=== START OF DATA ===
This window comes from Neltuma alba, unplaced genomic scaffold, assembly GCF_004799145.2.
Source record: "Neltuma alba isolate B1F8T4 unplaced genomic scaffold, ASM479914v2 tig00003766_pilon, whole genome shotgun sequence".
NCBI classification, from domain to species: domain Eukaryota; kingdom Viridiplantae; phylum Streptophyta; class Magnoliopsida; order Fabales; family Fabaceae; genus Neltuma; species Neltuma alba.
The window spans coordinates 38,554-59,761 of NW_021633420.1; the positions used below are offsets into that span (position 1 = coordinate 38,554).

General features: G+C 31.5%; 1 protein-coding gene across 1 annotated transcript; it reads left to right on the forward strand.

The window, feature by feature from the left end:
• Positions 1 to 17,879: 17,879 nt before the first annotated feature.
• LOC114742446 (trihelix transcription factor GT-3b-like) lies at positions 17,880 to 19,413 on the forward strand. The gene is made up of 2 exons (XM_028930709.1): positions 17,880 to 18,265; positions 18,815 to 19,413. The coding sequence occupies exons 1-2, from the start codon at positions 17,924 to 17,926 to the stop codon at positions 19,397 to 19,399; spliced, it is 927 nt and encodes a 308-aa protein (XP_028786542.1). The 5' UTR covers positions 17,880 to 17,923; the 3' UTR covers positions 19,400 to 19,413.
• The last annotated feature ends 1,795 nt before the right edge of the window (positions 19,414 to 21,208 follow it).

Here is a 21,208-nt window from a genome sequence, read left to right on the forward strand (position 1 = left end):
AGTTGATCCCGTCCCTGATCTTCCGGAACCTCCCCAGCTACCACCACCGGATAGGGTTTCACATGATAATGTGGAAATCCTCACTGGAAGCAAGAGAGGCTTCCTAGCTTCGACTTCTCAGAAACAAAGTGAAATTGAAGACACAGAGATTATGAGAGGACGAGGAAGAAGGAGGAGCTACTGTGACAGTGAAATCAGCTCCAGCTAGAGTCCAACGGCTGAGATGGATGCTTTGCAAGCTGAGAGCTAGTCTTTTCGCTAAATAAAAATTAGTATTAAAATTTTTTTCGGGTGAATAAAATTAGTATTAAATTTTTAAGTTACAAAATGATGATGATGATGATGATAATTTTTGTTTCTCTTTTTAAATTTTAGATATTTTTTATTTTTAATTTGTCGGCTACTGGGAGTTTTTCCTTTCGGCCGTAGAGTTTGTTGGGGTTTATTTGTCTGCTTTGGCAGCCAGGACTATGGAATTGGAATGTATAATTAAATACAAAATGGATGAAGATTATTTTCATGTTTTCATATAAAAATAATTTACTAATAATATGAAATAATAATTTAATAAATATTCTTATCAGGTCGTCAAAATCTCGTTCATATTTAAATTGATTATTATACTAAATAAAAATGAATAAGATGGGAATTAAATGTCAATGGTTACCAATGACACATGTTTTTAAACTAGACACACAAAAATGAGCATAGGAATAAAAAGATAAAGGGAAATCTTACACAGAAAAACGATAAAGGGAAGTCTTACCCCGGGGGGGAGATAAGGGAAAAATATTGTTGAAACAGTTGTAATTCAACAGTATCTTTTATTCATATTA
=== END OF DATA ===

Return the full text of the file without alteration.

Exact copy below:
This window comes from Neltuma alba, unplaced genomic scaffold, assembly GCF_004799145.2.
Source record: "Neltuma alba isolate B1F8T4 unplaced genomic scaffold, ASM479914v2 tig00003766_pilon, whole genome shotgun sequence".
NCBI classification, from domain to species: domain Eukaryota; kingdom Viridiplantae; phylum Streptophyta; class Magnoliopsida; order Fabales; family Fabaceae; genus Neltuma; species Neltuma alba.
The window spans coordinates 38,554-59,761 of NW_021633420.1; the positions used below are offsets into that span (position 1 = coordinate 38,554).

General features: G+C 31.5%; 1 protein-coding gene across 1 annotated transcript; it reads left to right on the forward strand.

The window, feature by feature from the left end:
• Positions 1 to 17,879: 17,879 nt before the first annotated feature.
• LOC114742446 (trihelix transcription factor GT-3b-like) lies at positions 17,880 to 19,413 on the forward strand. The gene is made up of 2 exons (XM_028930709.1): positions 17,880 to 18,265; positions 18,815 to 19,413. The coding sequence occupies exons 1-2, from the start codon at positions 17,924 to 17,926 to the stop codon at positions 19,397 to 19,399; spliced, it is 927 nt and encodes a 308-aa protein (XP_028786542.1). The 5' UTR covers positions 17,880 to 17,923; the 3' UTR covers positions 19,400 to 19,413.
• The last annotated feature ends 1,795 nt before the right edge of the window (positions 19,414 to 21,208 follow it).

Here is a 21,208-nt window from a genome sequence, read left to right on the forward strand (position 1 = left end):
AGTTGATCCCGTCCCTGATCTTCCGGAACCTCCCCAGCTACCACCACCGGATAGGGTTTCACATGATAATGTGGAAATCCTCACTGGAAGCAAGAGAGGCTTCCTAGCTTCGACTTCTCAGAAACAAAGTGAAATTGAAGACACAGAGATTATGAGAGGACGAGGAAGAAGGAGGAGCTACTGTGACAGTGAAATCAGCTCCAGCTAGAGTCCAACGGCTGAGATGGATGCTTTGCAAGCTGAGAGCTAGTCTTTTCGCTAAATAAAAATTAGTATTAAAATTTTTTTCGGGTGAATAAAATTAGTATTAAATTTTTAAGTTACAAAATGATGATGATGATGATGATAATTTTTGTTTCTCTTTTTAAATTTTAGATATTTTTTATTTTTAATTTGTCGGCTACTGGGAGTTTTTCCTTTCGGCCGTAGAGTTTGTTGGGGTTTATTTGTCTGCTTTGGCAGCCAGGACTATGGAATTGGAATGTATAATTAAATACAAAATGGATGAAGATTATTTTCATGTTTTCATATAAAAATAATTTACTAATAATATGAAATAATAATTTAATAAATATTCTTATCAGGTCGTCAAAATCTCGTTCATATTTAAATTGATTATTATACTAAATAAAAATGAATAAGATGGGAATTAAATGTCAATGGTTACCAATGACACATGTTTTTAAACTAGACACACAAAAATGAGCATAGGAATAAAAAGATAAAGGGAAATCTTACACAGAAAAACGATAAAGGGAAGTCTTACCCCGGGGGGGAGATAAGGGAAAAATATTGTTGAAACAGTTGTAATTCAACAGTATCTTTTATTCATATTA